Integration of ecological aspects in flood protection strategies: defining an ecological minimum

N Geilen, Hans Jochems, L Krebs, S Muller, B Pedroli, T Van Der Sluis, Kris Van Looy, S Van Rooij

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    Abstract

    Policy makers are confronted with the question how to combine sustainable flood protection and floodplain rehabilitation in the best possible way. Both topics deal with spatial planning aspects in a range of scales. This question was the starting point for the development of an evaluation method within the IRMA/SPONGE project INTERMEUSE, illustrated on the basis of assumed flood protection strategies in the Meuse river basin (the “sponge” strategy, the “retention” strategy, and the “floodplain lowering” strategy). The integration of flood protection and floodplain rehabilitation can be performed on two scale levels that are interrelated: on the regional level the focus is on (large parts of) an entire stream basin, on the local level specific site conditions are taken as starting point. Ecological aspects under study are spatial cohesion of habitats as identified by species population persistence modelling (regional, longitudinal level) and required habitat quality for carabid beetles and for meadow vegetation gradients as assessed by correspondence analysis (local, transversal level). The carabid beetles are taken as indicative for the ecological integrity of the river bed, the meadow vegetation for that of the floodplain. Unifying concept in the evaluation of ecological integrity is the ecological minimum: the critical boundary or minimum level of habitat conditions for a potentially good ecological functioning. It is the least acceptable state for a river ecosystem that is still functional to some extent, compared to a natural river ecosystem. The results of this study show clearly that there is a good chance to combine floodplain rehabilitation aims with flood protection activities, both on a local and on an international scale. Although ecological effect assessment and ecological optimising (referring to a natural reference state) remain basic, additionally the assessment of the ecological minimum helps defining design strategies for integrated flood protection, especially in situations where river rehabilitation is an opportunity.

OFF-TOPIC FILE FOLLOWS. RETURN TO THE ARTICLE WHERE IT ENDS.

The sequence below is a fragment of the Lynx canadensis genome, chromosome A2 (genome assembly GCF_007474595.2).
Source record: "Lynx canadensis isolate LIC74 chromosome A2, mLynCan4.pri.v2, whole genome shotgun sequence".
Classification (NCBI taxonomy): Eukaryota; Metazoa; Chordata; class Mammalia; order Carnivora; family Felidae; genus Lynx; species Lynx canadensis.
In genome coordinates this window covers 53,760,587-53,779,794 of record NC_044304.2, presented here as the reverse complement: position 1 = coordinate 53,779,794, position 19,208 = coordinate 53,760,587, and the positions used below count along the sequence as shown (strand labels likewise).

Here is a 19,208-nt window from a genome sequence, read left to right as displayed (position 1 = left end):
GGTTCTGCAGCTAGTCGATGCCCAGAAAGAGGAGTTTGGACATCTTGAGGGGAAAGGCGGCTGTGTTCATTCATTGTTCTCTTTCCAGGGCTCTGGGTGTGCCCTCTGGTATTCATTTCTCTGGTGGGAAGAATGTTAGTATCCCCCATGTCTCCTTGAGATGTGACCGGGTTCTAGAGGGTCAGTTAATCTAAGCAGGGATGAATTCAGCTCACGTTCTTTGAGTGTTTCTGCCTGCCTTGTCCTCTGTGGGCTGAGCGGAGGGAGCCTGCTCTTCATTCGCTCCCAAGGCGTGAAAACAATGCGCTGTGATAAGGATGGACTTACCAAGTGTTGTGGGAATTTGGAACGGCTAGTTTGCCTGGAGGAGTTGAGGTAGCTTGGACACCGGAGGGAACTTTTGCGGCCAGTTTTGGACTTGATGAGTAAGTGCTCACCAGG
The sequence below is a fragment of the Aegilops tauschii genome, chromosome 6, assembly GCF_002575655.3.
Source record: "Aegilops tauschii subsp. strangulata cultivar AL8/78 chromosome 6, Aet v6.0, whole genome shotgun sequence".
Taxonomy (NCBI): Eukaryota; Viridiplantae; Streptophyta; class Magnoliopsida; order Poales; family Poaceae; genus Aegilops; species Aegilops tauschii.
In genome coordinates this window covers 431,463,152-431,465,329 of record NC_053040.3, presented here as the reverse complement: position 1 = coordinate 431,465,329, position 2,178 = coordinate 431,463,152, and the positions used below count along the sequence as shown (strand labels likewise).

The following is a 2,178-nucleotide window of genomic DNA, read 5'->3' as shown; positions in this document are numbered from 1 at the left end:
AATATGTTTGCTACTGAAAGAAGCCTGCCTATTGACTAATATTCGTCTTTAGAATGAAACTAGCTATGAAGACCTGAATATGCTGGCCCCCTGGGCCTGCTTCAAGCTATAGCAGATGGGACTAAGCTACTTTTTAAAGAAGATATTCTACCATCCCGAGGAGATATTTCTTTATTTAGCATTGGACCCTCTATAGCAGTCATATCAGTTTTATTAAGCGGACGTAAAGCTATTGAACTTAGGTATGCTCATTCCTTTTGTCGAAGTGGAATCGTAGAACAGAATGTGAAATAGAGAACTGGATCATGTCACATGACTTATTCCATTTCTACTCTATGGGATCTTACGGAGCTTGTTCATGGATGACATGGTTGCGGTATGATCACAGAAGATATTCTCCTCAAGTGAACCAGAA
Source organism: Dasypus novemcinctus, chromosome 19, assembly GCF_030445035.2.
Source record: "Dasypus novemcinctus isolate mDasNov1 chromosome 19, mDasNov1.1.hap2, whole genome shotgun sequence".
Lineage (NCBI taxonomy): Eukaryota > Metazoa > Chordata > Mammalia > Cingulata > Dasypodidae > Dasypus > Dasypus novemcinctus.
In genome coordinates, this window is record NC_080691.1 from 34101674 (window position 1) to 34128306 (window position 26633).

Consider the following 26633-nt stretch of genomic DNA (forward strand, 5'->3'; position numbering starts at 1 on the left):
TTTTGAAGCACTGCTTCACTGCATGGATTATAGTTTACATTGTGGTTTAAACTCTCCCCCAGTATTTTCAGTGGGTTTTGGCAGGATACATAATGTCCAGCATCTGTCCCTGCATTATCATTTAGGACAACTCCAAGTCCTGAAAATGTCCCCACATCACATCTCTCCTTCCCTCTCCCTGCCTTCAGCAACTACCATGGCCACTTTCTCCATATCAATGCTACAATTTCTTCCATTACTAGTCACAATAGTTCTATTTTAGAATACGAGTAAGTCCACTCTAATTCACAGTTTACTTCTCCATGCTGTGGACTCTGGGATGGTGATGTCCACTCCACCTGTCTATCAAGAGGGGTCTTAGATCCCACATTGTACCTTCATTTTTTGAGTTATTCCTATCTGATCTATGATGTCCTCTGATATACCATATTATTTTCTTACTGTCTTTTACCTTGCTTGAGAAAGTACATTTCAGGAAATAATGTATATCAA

Original languageEnglish
    JournalRiver Research and Applications
    Volume20
    Issue number3
    Pages (from-to)269-283
    Number of pages15
    DOIs
    Publication statusPublished - 2005

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